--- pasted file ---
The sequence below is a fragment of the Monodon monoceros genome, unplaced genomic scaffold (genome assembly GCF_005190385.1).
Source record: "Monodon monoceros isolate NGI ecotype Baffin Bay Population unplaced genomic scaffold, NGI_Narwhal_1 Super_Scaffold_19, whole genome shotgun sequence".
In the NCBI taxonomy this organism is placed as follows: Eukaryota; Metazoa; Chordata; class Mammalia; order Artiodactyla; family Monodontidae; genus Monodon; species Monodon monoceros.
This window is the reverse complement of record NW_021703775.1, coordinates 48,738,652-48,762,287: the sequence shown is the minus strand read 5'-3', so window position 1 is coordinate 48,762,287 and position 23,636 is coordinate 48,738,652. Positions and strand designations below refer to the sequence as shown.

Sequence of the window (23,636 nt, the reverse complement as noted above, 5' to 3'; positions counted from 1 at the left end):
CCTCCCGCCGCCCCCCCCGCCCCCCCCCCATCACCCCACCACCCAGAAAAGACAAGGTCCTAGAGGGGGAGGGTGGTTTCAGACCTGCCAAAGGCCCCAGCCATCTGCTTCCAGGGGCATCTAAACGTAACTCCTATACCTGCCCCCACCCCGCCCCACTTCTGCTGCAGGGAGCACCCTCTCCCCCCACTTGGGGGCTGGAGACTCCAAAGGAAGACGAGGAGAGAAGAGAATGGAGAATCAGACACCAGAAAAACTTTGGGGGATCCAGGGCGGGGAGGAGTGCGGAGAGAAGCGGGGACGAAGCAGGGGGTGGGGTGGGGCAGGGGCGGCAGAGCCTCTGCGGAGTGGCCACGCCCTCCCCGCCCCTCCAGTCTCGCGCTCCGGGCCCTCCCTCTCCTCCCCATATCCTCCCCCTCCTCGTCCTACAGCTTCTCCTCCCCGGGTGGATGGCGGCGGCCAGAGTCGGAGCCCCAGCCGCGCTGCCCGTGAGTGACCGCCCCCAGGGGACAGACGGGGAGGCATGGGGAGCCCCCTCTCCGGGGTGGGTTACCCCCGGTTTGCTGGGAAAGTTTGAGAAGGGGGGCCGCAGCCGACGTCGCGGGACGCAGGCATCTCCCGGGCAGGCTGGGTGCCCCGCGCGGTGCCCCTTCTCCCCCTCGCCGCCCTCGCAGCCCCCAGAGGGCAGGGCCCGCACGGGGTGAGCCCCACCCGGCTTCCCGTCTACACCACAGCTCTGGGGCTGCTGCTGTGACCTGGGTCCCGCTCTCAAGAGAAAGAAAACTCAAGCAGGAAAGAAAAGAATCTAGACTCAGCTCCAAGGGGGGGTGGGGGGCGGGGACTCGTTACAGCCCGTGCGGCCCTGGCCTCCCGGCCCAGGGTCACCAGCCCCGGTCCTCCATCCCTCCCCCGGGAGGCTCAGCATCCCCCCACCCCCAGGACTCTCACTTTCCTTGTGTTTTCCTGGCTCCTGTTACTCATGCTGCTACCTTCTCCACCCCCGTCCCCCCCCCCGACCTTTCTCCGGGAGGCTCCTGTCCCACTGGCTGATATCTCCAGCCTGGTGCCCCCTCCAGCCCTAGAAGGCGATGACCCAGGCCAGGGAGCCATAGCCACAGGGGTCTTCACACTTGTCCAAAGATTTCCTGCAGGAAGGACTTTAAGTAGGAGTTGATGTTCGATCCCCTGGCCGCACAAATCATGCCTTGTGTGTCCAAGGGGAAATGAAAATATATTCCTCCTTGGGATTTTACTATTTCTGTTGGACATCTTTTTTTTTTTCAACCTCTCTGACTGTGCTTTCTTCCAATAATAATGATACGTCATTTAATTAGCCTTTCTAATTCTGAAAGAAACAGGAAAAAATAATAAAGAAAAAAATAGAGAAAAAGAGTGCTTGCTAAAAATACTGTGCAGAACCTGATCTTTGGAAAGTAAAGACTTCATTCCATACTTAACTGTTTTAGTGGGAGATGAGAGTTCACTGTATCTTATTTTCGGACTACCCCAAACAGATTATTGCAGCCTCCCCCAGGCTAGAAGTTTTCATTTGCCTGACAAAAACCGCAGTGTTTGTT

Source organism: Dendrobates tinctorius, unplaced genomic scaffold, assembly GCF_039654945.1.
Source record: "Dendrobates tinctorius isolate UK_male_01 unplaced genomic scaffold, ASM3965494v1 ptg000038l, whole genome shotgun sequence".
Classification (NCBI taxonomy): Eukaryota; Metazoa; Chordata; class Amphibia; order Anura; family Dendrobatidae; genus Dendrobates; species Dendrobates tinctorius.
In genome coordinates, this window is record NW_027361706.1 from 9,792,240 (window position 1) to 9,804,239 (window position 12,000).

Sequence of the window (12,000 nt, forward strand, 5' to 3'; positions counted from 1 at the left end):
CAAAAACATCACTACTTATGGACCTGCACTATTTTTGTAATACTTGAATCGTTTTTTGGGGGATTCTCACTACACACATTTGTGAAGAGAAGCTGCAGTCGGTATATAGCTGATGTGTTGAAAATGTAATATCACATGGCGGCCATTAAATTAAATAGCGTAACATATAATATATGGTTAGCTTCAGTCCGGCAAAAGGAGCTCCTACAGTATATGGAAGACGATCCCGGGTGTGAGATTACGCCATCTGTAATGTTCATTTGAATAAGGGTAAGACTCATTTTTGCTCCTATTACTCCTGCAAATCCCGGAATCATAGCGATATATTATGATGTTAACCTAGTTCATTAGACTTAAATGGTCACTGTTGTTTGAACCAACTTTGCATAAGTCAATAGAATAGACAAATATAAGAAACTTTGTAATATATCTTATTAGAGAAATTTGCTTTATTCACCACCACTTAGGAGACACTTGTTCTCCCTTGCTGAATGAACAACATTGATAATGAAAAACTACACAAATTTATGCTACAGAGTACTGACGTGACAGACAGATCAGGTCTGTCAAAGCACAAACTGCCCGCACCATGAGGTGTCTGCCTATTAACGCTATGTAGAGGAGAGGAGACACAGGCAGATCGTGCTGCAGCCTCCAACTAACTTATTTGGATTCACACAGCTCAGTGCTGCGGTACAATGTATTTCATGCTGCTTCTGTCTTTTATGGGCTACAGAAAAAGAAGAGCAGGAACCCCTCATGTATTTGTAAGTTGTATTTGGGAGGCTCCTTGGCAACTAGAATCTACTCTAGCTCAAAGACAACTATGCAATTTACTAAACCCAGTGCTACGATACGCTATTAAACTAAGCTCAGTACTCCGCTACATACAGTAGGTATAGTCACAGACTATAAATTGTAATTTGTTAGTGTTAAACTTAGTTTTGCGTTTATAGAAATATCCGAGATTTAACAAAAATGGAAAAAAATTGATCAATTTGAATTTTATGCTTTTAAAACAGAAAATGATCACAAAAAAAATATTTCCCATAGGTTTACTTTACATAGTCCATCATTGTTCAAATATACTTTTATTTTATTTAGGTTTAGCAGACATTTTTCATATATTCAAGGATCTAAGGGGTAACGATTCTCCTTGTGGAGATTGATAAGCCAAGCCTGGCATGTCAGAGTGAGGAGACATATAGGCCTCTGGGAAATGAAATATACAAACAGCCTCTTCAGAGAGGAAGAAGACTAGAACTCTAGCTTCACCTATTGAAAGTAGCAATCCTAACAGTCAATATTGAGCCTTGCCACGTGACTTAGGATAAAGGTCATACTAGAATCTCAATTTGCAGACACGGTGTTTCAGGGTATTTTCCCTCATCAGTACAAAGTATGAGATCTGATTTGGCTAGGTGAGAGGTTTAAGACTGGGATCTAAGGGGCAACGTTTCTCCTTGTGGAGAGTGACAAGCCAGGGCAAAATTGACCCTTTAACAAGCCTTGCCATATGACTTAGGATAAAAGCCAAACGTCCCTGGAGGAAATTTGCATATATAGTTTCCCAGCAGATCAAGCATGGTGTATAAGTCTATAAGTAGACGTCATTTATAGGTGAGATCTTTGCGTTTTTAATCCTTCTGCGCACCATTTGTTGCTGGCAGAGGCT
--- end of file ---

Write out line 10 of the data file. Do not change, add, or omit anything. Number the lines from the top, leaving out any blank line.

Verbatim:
In genome coordinates, this window is record NW_027361706.1 from 9,792,240 (window position 1) to 9,804,239 (window position 12,000).